Transit’s Not Bleeding the Taxpayer Dry — Roads Are

Note the massive stream of non-user funding for roads and the eensy weensy bit taken out for transit. Source: SSTI

We’ve said it before and we’ll say it again: Roads don’t pay for themselves.

But maybe they should.

“Taxpayers cover costs that should be borne by road users,” asserts the State Smart Transportation Initiative at the University of Wisconsin-Madison. “Road subsidies push up tax rates, squeeze government services, and skew the market for transportation.”

SSTI, along with the smart growth group 1,000 Friends of Wisconsin, published a study in October showing that “between 41 and 55 percent of [Wisconsin’s] road money comes from non-users” [PDF].

Between 2004 and 2008, roads in the state cost an average of $4.24 billion annually. Of this, $1.74 billion came from revenue sources unrelated to road use—primarily property and sales taxes—while another $600 million was borrowed…

The fact is, roads constitute one of the biggest tax burdens we face.

Non-users fork over $779 per household for roads — as opposed to $50 for transit. But most drivers still believe that transit eats a huge chunk of transportation funding while roads are self-supporting. SSTI wanted to dispel that notion, said study author Bill Holloway.

“So much of the time, when you get into a conversation about transportation, people talk about the subsidy we provide to transit riders,” Holloway said. “Transit is a ‘subsidy’; highways and roads are ‘investments.’ But look at the tiny diversion from highway and road user fees that go to transit – it’s a drop in the bucket – and then realize that a huge portion of everything everyone buys goes to roads [through sales taxes].”

It’s not just Wisconsin – Policy Matters Ohio recently published its own version of the Wisconsin study [PDF], showing that in that state, drivers pay 60 percent of the cost for roads, with government subsidies picking up the tab for the remaining 40 percent. Still think transit is the big money suck?

“The 3-C interstate highway corridor from Cleveland through Columbus to Cincinnati cost 7.5 times more to build than the 3-C passenger rail corridor would have,” the group notes, “and requires 18 times the level of annual appropriations to keep the highway in good repair (more than $200 million annually).”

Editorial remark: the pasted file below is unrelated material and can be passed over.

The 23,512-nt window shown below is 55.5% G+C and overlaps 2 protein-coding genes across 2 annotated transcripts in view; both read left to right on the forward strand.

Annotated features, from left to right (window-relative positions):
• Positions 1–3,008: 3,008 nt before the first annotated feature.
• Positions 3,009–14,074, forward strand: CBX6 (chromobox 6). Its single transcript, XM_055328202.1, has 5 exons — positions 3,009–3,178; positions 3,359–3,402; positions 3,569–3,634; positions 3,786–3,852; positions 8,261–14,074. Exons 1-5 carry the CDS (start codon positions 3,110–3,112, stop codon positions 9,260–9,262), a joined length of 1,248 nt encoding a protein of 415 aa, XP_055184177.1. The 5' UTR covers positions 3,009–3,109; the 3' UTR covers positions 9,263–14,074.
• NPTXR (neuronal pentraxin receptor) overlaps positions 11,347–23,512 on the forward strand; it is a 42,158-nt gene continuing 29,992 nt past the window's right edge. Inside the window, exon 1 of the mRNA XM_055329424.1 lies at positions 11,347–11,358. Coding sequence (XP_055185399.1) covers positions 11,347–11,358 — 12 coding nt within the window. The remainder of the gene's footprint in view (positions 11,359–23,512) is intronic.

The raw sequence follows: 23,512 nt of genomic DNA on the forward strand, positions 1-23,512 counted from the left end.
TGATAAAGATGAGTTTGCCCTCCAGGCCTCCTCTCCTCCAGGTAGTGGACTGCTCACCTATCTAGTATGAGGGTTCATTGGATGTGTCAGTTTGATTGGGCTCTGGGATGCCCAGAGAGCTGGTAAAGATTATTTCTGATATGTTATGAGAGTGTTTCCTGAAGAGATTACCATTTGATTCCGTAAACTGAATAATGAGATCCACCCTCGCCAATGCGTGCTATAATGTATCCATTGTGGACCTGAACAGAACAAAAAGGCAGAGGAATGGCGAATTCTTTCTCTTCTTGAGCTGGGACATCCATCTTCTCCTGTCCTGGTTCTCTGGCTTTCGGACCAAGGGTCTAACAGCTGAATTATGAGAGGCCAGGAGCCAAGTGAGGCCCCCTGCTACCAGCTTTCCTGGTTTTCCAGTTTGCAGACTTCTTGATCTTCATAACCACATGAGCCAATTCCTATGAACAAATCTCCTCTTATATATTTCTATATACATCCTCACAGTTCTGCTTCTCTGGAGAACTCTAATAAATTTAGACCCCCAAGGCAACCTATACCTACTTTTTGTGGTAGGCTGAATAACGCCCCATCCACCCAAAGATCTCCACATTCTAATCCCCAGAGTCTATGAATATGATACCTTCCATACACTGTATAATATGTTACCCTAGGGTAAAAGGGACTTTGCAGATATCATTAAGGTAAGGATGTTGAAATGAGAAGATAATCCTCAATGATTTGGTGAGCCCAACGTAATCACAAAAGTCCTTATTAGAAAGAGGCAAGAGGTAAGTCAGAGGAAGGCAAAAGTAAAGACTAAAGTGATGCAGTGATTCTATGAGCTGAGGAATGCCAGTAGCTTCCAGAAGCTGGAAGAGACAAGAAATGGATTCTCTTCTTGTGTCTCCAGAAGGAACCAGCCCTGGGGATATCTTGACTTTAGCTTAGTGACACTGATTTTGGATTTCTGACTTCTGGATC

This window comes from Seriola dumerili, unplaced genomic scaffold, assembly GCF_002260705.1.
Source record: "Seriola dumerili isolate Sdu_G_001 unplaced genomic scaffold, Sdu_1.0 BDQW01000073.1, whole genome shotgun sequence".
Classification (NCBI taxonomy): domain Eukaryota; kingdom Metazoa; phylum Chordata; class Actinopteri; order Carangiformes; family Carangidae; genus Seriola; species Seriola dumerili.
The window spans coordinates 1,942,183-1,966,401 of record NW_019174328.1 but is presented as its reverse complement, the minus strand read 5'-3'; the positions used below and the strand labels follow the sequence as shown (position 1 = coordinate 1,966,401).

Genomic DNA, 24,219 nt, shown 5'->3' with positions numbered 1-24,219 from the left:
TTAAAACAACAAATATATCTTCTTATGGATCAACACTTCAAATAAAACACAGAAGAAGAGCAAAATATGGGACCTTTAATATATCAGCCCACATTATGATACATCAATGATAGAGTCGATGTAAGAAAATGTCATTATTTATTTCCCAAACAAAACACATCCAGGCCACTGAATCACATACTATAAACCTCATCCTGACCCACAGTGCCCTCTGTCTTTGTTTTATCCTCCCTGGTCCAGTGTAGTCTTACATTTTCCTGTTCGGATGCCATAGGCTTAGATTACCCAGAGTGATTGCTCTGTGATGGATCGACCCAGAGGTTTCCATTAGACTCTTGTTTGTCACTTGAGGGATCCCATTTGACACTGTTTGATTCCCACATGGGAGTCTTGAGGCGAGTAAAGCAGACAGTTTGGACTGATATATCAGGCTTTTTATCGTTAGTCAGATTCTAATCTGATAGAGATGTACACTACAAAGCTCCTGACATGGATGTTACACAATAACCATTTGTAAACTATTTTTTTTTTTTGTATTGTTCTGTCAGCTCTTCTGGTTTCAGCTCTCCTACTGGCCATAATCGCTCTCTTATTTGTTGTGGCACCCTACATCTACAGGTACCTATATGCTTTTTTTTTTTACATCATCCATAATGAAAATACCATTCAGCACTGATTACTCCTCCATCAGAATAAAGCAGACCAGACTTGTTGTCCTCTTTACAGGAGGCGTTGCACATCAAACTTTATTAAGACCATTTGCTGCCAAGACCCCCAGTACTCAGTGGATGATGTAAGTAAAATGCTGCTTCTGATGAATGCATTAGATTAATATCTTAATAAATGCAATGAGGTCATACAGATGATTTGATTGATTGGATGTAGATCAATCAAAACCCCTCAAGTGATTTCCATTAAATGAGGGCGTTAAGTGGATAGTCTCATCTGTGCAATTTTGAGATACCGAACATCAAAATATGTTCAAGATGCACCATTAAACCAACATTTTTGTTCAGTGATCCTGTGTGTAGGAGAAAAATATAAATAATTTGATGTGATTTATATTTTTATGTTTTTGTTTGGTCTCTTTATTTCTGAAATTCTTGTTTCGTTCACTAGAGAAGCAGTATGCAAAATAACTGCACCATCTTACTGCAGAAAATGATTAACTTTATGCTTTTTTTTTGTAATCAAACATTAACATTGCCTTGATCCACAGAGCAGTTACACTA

It’s reasonable for property and even sales taxes to pay for some local streets – after all, whether you drive or not, everybody uses local streets one way or another. But SSTI finds that the degree to which non-users are subsidizing roads goes far beyond what’s reasonable.

The Wisconsin study was released about a week after a controversy broke in the state over whether or not to increase tolling. SSTI realized it was a ripe moment to inject some realism into the conversation about how transportation is funded.

Wisconsin could fully fund its roads by raising the gas tax by about 50 cents per gallon or by imposing highway tolls, according to the study. But Governor Scott Walker is more interested in making sure the paltry amount drivers do spend to support the transportation system they use goes to roads and nothing but roads.

Walker (famous nationwide for returning high-speed rail money to the federal government and then asking for some of it back) has bought into the myth of the long-suffering driver subsidizing the freeloading transit user. He’s proposed barring driver user fees from being used for transit at all – a big gift to the highway lobby. Even the road-builders themselves are only seeking a guarantee in Wisconsin that road-user fees will be used only for transportation. They wouldn’t dare go as far as Walker and insist that they be used just for roads.

In addition to Ohio and Wisconsin, several other states are also compiling information on how much of their road costs are actually paid for by road users – Michigan, Illinois, Iowa, and Minnesota will be coming out with their reports soon. Others can find raw data on their states in the appendix of the SSTI report [PDF].